Why Did the Pelican Cross the Road?

When I first visited Britain, I was afraid of driving on the left.  After ten years of driving on the left, now I’m terrified that they let foreigners loose on the roads without any instruction, without even knowing what the road signs mean. 

Of course, the reverse is also true.  A friend from England, after a few weeks of driving in the US, said that he really liked four-way stops.  They were much better, he said, than the roundabouts we have over here. 

“Except that a four-way stop is more difficult at night.” 

“But they’re just the same at night as they are in the daytime.” 

“You can’t make eye contact with the other drivers if it’s dark.” 

“Why would you need to?” 

“So you’ll know who’s going to go next.” 

“But you know whose turn it is, you just follow the rule.” 

“There’s a rule?” 

Oh, dear. 

This came to mind recently when an American colleague of my husband’s spent some time over here and hired/rented a car to do some touring around.  He found out only after the driving part of his trip what was expected of him at a zebra crossing.  At this point, it’s British readers who are saying “Oh, dear.” 

A zebra crossing is so called because of the white stripes across the black road indicating where to cross, though they also have beacon lights on poles at either end.  You’ve probably seen one even if you’ve never visited the UK: John, Paul, George, and Ringo walk on one on the Abbey Road album cover. Beatles Abbey Road cover 

Pedestrians have the right of way in a zebra crossing, period.  I don’t care if you’re going 50—and you shouldn’t be, in a built-up area likely to have crossings—you stop immediately for someone in a zebra crossing.  That tourists don’t know this and are driving around our streets is just a tad utterly terrifying.

 Pedestrians are catered for here.  They step into zebra crossings with confidence.  Also pelican crossings, toucan crossings, and puffin crossings.  I am not making this up, and I didn’t even mention tiger crossings, because they’re for cyclists.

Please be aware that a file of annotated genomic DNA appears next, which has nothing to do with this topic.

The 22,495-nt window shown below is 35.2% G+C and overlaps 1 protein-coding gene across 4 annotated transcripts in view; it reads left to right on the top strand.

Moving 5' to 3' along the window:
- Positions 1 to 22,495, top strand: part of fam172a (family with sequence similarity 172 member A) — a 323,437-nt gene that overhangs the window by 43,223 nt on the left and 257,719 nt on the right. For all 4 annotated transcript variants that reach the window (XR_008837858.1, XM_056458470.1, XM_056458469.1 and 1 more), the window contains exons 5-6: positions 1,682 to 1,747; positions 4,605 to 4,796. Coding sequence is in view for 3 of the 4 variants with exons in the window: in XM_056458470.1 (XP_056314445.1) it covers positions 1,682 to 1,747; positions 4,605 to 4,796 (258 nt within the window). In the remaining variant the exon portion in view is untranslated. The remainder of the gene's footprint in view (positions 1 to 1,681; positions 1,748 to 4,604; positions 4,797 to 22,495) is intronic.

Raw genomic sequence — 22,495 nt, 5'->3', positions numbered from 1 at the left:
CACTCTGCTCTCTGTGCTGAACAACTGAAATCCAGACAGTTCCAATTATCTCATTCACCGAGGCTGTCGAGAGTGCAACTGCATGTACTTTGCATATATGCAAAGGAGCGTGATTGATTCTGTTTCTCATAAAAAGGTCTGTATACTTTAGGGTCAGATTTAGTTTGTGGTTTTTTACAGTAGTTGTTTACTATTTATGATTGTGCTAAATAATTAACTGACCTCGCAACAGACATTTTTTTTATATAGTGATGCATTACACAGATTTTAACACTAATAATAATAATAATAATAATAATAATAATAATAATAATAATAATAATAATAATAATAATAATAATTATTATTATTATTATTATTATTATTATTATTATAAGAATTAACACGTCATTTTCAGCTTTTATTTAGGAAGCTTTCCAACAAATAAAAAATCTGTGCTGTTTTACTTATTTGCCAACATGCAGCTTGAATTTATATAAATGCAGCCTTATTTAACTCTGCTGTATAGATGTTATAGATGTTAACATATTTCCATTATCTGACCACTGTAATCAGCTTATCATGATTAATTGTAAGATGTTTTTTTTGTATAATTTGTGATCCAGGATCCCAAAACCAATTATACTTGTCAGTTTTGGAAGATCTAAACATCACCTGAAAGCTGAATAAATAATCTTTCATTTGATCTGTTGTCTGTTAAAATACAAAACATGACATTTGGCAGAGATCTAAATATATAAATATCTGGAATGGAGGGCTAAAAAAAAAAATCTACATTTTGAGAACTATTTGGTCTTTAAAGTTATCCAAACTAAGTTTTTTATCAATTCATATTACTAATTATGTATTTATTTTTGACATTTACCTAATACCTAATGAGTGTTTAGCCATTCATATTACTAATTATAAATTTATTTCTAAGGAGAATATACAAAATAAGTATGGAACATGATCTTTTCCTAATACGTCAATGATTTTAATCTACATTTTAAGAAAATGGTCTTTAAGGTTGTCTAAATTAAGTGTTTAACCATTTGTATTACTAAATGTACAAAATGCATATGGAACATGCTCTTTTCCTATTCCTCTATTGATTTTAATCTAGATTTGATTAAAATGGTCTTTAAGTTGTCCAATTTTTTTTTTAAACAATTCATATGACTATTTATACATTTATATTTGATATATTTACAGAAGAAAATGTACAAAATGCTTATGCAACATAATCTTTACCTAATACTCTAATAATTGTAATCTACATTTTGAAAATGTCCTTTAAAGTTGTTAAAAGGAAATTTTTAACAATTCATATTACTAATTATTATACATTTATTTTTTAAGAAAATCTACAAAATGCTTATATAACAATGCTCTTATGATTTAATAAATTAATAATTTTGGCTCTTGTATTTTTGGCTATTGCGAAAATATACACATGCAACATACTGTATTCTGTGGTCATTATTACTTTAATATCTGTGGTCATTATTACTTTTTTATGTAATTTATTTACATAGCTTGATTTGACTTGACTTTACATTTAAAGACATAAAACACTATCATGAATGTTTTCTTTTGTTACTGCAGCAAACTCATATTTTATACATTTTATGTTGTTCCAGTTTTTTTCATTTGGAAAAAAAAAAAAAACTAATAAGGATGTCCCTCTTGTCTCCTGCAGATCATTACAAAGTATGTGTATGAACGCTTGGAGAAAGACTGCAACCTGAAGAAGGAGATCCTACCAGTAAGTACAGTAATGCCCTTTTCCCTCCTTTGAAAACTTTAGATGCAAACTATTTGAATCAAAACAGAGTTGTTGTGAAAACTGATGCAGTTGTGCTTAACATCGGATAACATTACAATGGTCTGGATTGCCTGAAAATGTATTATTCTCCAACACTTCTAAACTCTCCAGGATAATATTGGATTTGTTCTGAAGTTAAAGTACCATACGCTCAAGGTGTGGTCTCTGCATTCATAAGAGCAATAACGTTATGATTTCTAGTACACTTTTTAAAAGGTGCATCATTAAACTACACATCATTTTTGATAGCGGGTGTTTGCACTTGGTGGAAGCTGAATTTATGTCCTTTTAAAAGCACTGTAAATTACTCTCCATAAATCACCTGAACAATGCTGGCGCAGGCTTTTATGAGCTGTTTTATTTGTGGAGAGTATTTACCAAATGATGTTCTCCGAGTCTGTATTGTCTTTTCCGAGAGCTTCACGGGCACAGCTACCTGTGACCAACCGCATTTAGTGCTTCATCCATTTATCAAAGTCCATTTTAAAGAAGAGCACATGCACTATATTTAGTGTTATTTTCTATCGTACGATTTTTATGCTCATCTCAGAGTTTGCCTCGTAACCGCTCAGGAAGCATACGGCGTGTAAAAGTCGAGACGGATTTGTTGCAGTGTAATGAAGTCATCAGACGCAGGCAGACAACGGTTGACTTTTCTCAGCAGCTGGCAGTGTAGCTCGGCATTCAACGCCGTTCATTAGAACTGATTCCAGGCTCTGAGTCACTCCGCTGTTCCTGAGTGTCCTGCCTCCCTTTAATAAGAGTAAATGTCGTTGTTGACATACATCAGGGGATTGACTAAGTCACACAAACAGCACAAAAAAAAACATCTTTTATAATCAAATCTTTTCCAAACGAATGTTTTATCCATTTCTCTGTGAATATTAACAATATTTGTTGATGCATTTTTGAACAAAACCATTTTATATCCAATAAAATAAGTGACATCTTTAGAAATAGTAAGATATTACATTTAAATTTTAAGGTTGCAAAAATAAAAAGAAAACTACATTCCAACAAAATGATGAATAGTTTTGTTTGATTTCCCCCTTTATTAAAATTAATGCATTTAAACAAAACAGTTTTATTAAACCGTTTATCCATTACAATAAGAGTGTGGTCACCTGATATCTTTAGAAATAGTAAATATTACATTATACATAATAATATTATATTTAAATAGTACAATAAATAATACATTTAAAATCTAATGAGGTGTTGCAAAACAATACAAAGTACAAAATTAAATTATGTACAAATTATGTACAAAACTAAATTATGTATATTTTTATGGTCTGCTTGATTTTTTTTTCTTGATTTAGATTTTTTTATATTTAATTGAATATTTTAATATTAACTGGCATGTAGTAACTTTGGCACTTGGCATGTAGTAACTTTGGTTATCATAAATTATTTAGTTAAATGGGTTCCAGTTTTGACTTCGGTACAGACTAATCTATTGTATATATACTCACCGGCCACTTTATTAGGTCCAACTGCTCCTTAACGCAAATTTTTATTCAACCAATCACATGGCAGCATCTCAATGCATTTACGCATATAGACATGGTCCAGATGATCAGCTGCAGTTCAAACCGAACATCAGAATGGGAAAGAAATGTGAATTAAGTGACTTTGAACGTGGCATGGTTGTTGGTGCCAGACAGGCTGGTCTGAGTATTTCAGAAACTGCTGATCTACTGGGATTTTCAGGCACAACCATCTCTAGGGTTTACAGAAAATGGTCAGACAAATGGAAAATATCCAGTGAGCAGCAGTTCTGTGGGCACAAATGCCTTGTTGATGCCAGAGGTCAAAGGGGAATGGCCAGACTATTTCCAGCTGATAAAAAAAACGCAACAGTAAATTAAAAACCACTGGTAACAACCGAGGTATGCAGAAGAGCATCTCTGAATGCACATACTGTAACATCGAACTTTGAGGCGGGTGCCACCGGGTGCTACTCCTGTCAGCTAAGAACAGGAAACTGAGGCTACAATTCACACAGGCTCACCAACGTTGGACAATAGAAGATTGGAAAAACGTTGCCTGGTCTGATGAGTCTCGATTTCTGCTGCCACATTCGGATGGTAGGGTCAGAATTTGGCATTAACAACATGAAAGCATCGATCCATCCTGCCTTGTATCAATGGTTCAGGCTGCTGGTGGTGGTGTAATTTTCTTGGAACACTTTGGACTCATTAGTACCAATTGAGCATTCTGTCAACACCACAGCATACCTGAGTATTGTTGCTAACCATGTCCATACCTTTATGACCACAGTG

At a pelican crossing, there’s a push-button walk/don’t walk light for pedestrians.  You see a red figure or a green figure, or a flashing green figure that indicates you should get the heck out of the crosswalk because they’re going to turn the cars loose on you soon. 

Puffin crossings are just the same, but lack the flashing phase, and toucan crossings are light-controlled crossings for both pedestrians and cyclists.  Two can cross, you see; the British seem particularly partial to puns.  And if they can’t concoct a pun, then they can torture an acronym out of some otherwise innocent words if they have to, which is why a PEdestrian LIght CoNtrolled crossing becomes a pelican. 

Why this whole menagerie?  It has to do, I think, with a turn of mind towards officialdom, categorization, specificity, the naming of names.  It also has to do with the basic courtesy of British society, which predisposes them to cater for the convenience of all “road users”, to use the language of the Highway Code, the book you study for your driving test.  And then, of course, they’re hoping they won’t have to scrape up too many flattened pedestrians from the roads.  (Can’t say from the pavement, because pavement here means sidewalk.)

To that end, they have helpfully painted on the streets at the pedestrian crossings of London and other tourist centers “LOOK RIGHT” or “LOOK LEFT” as appropriate, to remind you that traffic may be coming at you from a direction other than what you expect.  I can’t help but look left when I cross the street.  We’re taught in the US to look left, look right, and then look left again before crossing.  I can’t break myself of this, so I add an extra “look right” at the end and probably appear to be a lunatic, standing at the side of the road and shaking my head “No!” at the passing throng.   

Not all road markings are named for animals and birds, but I’ll save discussion on the vocabulary of British driving for another time.  For now, I’ll just point out that speed bumps here used to be called sleeping policemen, but are now called humps.  That explains the otherwise mystifying Surrey road sign that reads “humped zebra crossing”.  

Finally, there is one penguin crossing in the UK—at a road near a zoo in Torquay, in Devon.  penguin crossing signBut it’s not exactly analogous.



(Photos taken from the Daily Mail—read the story there at http://tinyurl.com/penguin-crossing )


penguins crossingAt least they didn’t have to teach the penguins to negotiate a four-way stop.